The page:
Contemporaneous Written Acknowledgement. Pursuant to 26 U.S.C. § 170(f)(8)(B), contemporaneous written acknowledgements must include the amount of cash and a description (but not value) of any property other than cash contributed, whether the recipient provided any goods or services in consideration for the contribution, and a good faith estimate of the value of any such goods or services. Can the organization honestly acknowledge as such if the gift in question was compelled by the organization in exchange for a seat at the board table? Can or must the organization qualify the acknowledgement based on the quid pro quo nature of the “gift”?

Joint Committee on Taxation’s Perspective. In the Joint Committee on Taxation Report on Tax Treatment of Charitable Contributions (March 11, 2022), the Committee guidance or committee comments included the following:

  • Page 8 of 51 of PDF Report – “To be deductible, a charitable contribution generally must meet several threshold requirements. The recipient organization must be eligible to receive deductible charitable contributions. The transfer must be made with gratuitous intent and without the expectation of a benefit of substantial economic value in return.”
  • Page 12 of 51 of PDF Report – “The term “contribution or gift” is generally interpreted to mean a voluntary transfer of money or other property without receipt of adequate consideration and with donative intent. A payment or other transfer to a charity (regardless of whether it is called a “contribution”) is not deductible if it is made in exchange or in return for an economic benefit.”
  • Footnote 50 on Page 13 of 51 of PDF Report – “Intangible return benefits and certain low-cost items given in exchange for a contribution do not reduce the value of the charitable deduction.” [But see Brown v. Comm’r, T.C. Memo 2019-69 (U.S. Tax Court 2019) (addressing gifts made by congregants for benefit of pastor and finding that the expectation of giving rendered the “gifts” not so to the recipient pastor; “But in the profane world of tax law, a payment can still be for services rendered even if the payor does not receive an economic benefit from it.”).]

Insights: Ultimately, this is a business decision for the organization, and the deductibility of such mandated contributions depends on many factors, including the donor’s intent. If the organization mandates giving in exchange for permitted board service, the organization should consider whether and how it may disclose the potential tax consequences to the donating directors. For contributions over $250, the donor must receive a contemporaneous written acknowledgement as required by IRC section 170, including a statement that no goods or services were provided in exchange of the gift. The organization may disclose to each director that they should consult with their tax consultant as to the deductibility of the contributions made in compliance with the organization’s mandate. Or, the organization may decide that the return benefit of being allowed to serve is intangible and not the type of return consideration that disqualifies the giving as a charitable contribution, and thus, the organization may decide to issue unqualified written acknowledgments of gift.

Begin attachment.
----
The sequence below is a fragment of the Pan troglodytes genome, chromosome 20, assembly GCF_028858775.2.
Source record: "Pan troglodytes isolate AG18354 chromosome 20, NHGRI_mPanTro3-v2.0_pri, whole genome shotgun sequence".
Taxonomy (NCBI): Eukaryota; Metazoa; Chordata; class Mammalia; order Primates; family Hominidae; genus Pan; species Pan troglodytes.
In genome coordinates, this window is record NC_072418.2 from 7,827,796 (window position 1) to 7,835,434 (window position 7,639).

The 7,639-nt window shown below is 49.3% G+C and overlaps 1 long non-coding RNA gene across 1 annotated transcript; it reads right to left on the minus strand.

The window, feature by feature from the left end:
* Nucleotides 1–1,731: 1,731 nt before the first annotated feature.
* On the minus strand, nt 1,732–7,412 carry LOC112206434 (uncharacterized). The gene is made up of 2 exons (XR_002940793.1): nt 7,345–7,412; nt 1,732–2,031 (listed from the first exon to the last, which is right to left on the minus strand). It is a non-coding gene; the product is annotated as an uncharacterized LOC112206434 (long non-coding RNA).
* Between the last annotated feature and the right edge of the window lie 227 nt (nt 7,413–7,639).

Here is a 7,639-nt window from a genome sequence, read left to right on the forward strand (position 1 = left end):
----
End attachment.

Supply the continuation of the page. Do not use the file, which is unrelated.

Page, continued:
If the IRS audits the director’s tax return and determines that the contribution to the organization was given as an expectation or legal or moral obligation to the organization and not by detached generosity or philanthropic motive, the contribution may not be deductible as a charitable contribution. Penalties could be assessed against and other adverse consequences could befall upon the individual director.

With careful counsel and guidance, the organization my appropriately “soften” the mandate so that the organization substantially avoids all these potential adverse consequences to donating directors. The organization can “educate” those serving as to what is meant by the “expectation”, and that could serve to fill any gap-of-concern among those who believe a written mandate for giving is necessary. And, the organization may monitor expected director giving to see if corrective action or further encouragement is needed to spur a director to meet the organization’s expectation of director-giving. Upon audit, all of those efforts, actions, factors, and circumstances will likely be evaluated in the analysis of whether an individual’s gift was, indeed, a charitable contribution as defined by the Internal Revenue Code.


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I'm a digital Marketer who like to sharing about Technology and Business Online. A Freelance work for my own business.